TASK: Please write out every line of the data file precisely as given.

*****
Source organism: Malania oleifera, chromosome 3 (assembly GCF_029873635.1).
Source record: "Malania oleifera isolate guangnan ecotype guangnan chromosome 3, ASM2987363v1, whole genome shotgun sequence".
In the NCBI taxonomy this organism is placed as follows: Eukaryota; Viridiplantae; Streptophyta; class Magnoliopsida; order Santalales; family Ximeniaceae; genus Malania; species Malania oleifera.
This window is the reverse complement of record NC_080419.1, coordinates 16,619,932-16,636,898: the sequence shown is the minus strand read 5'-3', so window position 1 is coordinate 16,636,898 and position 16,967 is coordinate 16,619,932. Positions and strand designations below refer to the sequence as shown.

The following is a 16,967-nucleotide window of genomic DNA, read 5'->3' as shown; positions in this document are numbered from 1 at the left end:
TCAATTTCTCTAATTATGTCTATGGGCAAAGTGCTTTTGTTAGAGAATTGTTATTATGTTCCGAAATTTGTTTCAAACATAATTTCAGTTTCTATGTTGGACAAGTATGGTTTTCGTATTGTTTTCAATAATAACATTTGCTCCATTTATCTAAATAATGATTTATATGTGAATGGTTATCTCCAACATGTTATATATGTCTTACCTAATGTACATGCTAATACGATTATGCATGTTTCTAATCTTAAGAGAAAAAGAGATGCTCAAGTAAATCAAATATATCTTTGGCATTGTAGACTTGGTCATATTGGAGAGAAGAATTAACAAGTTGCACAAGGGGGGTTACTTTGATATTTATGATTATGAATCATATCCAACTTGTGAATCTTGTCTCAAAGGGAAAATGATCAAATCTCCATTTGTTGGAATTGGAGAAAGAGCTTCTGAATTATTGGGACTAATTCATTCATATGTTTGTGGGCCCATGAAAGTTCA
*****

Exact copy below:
Source organism: Malania oleifera, chromosome 3 (assembly GCF_029873635.1).
Source record: "Malania oleifera isolate guangnan ecotype guangnan chromosome 3, ASM2987363v1, whole genome shotgun sequence".
In the NCBI taxonomy this organism is placed as follows: Eukaryota; Viridiplantae; Streptophyta; class Magnoliopsida; order Santalales; family Ximeniaceae; genus Malania; species Malania oleifera.
This window is the reverse complement of record NC_080419.1, coordinates 16,619,932-16,636,898: the sequence shown is the minus strand read 5'-3', so window position 1 is coordinate 16,636,898 and position 16,967 is coordinate 16,619,932. Positions and strand designations below refer to the sequence as shown.

The following is a 16,967-nucleotide window of genomic DNA, read 5'->3' as shown; positions in this document are numbered from 1 at the left end:
TCAATTTCTCTAATTATGTCTATGGGCAAAGTGCTTTTGTTAGAGAATTGTTATTATGTTCCGAAATTTGTTTCAAACATAATTTCAGTTTCTATGTTGGACAAGTATGGTTTTCGTATTGTTTTCAATAATAACATTTGCTCCATTTATCTAAATAATGATTTATATGTGAATGGTTATCTCCAACATGTTATATATGTCTTACCTAATGTACATGCTAATACGATTATGCATGTTTCTAATCTTAAGAGAAAAAGAGATGCTCAAGTAAATCAAATATATCTTTGGCATTGTAGACTTGGTCATATTGGAGAGAAGAATTAACAAGTTGCACAAGGGGGGTTACTTTGATATTTATGATTATGAATCATATCCAACTTGTGAATCTTGTCTCAAAGGGAAAATGATCAAATCTCCATTTGTTGGAATTGGAGAAAGAGCTTCTGAATTATTGGGACTAATTCATTCATATGTTTGTGGGCCCATGAAAGTTCA